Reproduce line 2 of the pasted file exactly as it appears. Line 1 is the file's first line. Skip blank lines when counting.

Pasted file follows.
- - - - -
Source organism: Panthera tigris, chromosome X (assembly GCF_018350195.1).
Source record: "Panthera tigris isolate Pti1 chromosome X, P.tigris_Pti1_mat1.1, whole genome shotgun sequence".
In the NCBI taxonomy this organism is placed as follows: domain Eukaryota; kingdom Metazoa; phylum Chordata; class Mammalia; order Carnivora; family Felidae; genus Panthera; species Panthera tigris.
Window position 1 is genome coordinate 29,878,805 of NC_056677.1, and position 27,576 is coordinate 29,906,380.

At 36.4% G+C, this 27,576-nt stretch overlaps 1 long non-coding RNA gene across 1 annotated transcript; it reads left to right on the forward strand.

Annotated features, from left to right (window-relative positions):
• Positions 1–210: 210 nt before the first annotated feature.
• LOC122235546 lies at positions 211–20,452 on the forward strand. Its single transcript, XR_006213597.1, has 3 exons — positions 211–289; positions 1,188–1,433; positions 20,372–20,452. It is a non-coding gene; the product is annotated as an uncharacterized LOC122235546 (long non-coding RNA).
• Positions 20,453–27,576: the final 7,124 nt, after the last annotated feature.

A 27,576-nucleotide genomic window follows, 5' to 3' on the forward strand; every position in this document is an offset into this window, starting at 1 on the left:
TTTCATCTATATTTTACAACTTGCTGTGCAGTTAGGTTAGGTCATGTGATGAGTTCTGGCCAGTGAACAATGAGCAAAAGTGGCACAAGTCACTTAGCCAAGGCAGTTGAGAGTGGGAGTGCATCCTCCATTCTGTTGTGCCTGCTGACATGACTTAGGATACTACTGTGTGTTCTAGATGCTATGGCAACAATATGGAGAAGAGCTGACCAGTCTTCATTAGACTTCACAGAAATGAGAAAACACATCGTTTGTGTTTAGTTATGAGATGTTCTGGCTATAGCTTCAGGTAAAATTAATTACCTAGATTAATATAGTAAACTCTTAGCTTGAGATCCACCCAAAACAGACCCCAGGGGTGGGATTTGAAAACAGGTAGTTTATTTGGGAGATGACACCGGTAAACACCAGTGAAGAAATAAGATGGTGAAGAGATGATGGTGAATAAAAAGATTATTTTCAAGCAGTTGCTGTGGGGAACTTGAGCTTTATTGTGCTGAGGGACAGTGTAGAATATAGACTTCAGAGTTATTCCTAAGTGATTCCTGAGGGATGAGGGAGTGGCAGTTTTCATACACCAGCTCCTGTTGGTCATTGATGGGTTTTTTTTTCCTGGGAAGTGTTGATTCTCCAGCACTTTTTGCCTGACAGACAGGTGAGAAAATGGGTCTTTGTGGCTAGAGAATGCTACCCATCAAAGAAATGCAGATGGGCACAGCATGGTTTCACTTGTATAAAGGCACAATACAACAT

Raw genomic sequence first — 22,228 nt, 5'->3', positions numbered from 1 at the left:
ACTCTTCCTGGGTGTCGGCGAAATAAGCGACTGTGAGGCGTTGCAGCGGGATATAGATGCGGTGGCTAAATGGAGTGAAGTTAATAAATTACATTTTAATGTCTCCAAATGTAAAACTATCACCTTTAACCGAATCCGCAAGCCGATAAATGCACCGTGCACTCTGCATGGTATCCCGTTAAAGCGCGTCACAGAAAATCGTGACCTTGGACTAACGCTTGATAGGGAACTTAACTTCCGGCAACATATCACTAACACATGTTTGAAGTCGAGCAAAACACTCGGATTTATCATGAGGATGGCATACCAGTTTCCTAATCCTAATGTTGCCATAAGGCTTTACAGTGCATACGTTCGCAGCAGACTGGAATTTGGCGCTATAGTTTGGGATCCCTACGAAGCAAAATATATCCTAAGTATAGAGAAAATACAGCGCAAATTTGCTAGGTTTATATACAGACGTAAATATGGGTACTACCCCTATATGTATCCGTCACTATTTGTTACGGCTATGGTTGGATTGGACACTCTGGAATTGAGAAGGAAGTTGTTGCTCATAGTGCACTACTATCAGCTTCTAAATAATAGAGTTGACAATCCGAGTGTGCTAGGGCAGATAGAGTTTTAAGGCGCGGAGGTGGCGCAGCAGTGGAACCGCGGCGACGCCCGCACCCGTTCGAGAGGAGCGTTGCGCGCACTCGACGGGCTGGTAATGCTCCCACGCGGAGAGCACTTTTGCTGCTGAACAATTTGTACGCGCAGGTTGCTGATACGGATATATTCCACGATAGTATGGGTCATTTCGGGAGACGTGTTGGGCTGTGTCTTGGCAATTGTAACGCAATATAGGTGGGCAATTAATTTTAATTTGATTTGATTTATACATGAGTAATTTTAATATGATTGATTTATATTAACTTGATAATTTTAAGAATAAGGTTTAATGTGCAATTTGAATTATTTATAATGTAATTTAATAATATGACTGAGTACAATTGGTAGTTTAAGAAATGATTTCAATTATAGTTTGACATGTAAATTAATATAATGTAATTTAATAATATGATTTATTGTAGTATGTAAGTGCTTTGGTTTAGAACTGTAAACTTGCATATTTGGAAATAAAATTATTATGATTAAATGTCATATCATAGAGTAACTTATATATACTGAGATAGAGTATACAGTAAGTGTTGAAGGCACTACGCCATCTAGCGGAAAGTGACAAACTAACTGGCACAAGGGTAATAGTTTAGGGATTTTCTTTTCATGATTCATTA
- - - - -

Source record: "Panthera tigris isolate Pti1 chromosome X, P.tigris_Pti1_mat1.1, whole genome shotgun sequence".